A Companion to German Cinema offers a wide-ranging collection of essays demonstrating state-of-play scholarship on German cinema at a time during which cinema studies as well as German cinema have once again begun to flourish. Offers a careful combination of theoretical rigor, conceptual accessibility, and intellectual inclusiveness Includes essays by well-known writers as well as up-and-coming scholars who take innovative critical approaches to both time-honored and emergent areas in the field, especially regarding race, gender, sexuality, and (trans)nationalism Distinctive for its contemporary relevance, reorienting the field to the global twenty-first century Fills critical gaps in the extant scholarship, opening the field onto new terrains of critical engagement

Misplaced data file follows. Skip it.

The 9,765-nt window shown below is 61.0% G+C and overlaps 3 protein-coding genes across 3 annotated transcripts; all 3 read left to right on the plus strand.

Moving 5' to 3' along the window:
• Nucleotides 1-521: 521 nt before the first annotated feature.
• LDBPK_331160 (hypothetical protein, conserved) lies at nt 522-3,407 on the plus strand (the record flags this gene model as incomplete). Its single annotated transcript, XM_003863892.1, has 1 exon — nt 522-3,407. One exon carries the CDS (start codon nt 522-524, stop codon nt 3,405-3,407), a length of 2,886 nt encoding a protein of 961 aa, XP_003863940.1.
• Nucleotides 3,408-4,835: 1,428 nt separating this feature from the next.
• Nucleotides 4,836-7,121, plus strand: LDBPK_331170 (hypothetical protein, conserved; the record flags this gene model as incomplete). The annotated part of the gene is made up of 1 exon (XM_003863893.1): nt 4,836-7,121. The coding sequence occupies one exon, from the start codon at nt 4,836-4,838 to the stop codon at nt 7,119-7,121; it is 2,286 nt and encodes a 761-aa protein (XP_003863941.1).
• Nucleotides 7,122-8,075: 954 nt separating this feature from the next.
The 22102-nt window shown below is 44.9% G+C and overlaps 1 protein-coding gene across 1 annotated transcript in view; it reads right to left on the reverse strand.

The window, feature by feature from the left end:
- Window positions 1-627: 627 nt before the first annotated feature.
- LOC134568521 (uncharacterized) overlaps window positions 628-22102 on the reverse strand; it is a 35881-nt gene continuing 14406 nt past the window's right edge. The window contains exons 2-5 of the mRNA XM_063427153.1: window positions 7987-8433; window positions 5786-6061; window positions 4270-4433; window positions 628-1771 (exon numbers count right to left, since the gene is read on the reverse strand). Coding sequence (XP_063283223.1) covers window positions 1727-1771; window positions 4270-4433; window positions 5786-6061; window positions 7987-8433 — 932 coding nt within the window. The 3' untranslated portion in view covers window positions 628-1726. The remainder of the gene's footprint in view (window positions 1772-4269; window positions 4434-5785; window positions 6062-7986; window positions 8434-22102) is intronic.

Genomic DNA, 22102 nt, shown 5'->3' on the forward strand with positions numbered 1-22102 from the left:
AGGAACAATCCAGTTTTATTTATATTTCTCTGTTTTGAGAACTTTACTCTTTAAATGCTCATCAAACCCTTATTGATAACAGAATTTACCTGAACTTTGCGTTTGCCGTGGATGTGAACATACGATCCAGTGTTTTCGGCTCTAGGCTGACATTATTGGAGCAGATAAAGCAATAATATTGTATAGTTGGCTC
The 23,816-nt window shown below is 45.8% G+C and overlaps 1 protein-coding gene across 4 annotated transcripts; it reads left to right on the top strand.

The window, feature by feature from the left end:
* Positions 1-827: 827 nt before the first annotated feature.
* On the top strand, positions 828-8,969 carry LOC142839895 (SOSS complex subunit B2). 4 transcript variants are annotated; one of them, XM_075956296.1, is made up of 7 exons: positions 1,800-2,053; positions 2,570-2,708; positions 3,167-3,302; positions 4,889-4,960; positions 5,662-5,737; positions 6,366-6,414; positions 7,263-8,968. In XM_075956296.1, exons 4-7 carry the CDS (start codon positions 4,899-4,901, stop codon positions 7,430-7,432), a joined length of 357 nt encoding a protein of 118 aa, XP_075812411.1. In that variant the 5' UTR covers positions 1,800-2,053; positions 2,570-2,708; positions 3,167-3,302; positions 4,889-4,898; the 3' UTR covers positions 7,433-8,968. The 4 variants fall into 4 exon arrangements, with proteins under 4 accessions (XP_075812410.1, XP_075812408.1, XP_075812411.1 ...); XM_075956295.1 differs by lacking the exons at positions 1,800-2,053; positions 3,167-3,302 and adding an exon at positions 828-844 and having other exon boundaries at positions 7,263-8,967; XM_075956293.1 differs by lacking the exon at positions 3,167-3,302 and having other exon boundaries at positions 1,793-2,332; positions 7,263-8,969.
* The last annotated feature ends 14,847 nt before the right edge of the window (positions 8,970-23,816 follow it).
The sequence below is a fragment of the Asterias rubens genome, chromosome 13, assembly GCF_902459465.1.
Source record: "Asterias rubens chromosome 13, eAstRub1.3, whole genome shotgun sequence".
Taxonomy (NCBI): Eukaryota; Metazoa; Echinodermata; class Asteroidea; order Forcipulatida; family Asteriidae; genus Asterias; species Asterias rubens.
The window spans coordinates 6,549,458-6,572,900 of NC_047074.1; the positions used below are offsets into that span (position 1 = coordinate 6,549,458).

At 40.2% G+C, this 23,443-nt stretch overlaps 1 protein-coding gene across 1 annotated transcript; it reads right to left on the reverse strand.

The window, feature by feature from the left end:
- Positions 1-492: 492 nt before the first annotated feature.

This timely new monograph takes as its starting point the provocative contention that Holocaust film scholarship has been marginalized academically despite the crucial role Holocaust film has played in fostering international awareness of the Nazi genocide and scholarly understandings of cinematic power. The book suggests political and economic motivations for this seeming paradox, the ideological parameters of which are evident in debates and controversies over Holocaust films themselves, and around Holocaust culture in general. Lending particular attention to four exemplary Holocaust “art” films (Korczak [Poland, 1990], The Quarrel [Canada, 1990], Entre Nous [France, 1983], and Balagan [Germany, 1994]), this book breaks disciplinary ground by drawing critical connections between public and scholarly debates over Holocaust representation, and the often sophisticated cinematic structures lending aesthetic shape to them in today’s global arena.